|Publication number||US3958132 A|
|Application number||US 05/464,012|
|Publication date||May 18, 1976|
|Filing date||Apr 25, 1974|
|Priority date||Apr 25, 1974|
|Publication number||05464012, 464012, US 3958132 A, US 3958132A, US-A-3958132, US3958132 A, US3958132A|
|Inventors||Robert H. Livesay|
|Original Assignee||Sun Oil Company Of Pennsylvania|
|Export Citation||BiBTeX, EndNote, RefMan|
|Patent Citations (1), Referenced by (7), Classifications (7)|
|External Links: USPTO, USPTO Assignment, Espacenet|
The invention relates to detecting a change in the polarity of the slope of an electrical signal.
The analysis of many physical processes often requires determination of the slope of an electrical signal that represents an aspect of the process. In gas chromotography a gas containing molecules of different sizes is injected into one end of a long, dust-filled cavity. The gas molecules travel through the cavity toward the other end where a detector is located. During transit the larger molecules collide with a greater number of dust particles than the smaller molecules, and the smaller molecules thus reach the detector first. The dust chamber causes molecules of the same size to travel together in groups, the group composed of the smallest molecules arriving at the detector first, followed by the next larger molecules, until finally the largest molecules reach the detector. The detector measures the number of molecules arriving at each instant of time and produces a continuous electrical signal having a time dependent series of peaks and valleys. The peaks represent the groups of molecules of the various sizes, and the lowest points in the valleys indicate the end of one group of molecules and the beginning of a group of larger molecules. At such a valley in the signal, the slope changes from negative to positive. Thus, the beginning of a new group of molecules whose size is larger than the preceding group can be determined by detecting a change in a signal slope from positive to negative.
One common circuit used to detect changes in slope is described in the ELECTRONIC CIRCUIT MANUAL By John Marcus (McGraw-Hill, 1971), at page 202. The detector has as its primary element a differential amplifier having a positive and a negative input. The negative input connects directly to the signal being analyzed, while the positive input communicates with the signal through a delay network. The delay network comprises a resistor and a capacitor. According to well-known principles, the signal entering the positive input will thus be delayed by an amount proportional to the product of the value of the resistor and the value of the capacitor. The differential amplifier thus sees at each input the signal being analyzed, but the signal to the positive input is delayed by a small amount of time. Thus, the signal level at the positive input will lag behind the level at the negative input. The result will be a voltage differential between the two inputs that will be amplified and appear at the output of the differential amplifier. The output will be a two-level signal which exhibits a positive voltage level when the signal at the negative input of a differential amplifier is larger than that at the positive and a negative voltage when the signal at the positive input is larger than that at the negative. When the two signals are equal, there will be a zero output voltage level. The time at which the two input levels are equal represents the point in the signal at which the slope changes. For example, assuming an input signal that is initially increasing and thus has a positive slope, the positive input of a differential amplifier will be lower than the negative input until the signal reaches a peak and begins to decrease in level. Thus, while the positive input is still increasing the negative input will be decreasing, and after the delay period of the lag network the two input signals will be equal.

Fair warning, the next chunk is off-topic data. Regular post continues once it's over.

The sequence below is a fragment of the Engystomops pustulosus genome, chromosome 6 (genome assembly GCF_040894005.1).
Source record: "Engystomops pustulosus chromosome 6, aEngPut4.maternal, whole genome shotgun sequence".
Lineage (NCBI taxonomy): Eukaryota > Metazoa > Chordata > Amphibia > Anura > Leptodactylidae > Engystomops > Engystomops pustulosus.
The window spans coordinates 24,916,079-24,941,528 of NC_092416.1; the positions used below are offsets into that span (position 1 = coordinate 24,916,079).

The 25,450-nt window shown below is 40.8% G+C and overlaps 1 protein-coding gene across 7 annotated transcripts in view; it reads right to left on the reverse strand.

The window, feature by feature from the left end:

Due to the nature of the delay method of detecting a change in slope, the point at which the output of the differential amplifier reaches the zero voltage level, will follow the actual change in slope by an amount of time imposed by the delay network. The delay in the prior art circuit is unacceptably large for some applications, resulting in indications of slope changes being given long after the changes have occurred. It is thus desirable to have a delay network in a slope change detector that is capable of producing a shorter and much more precisely controlled delay.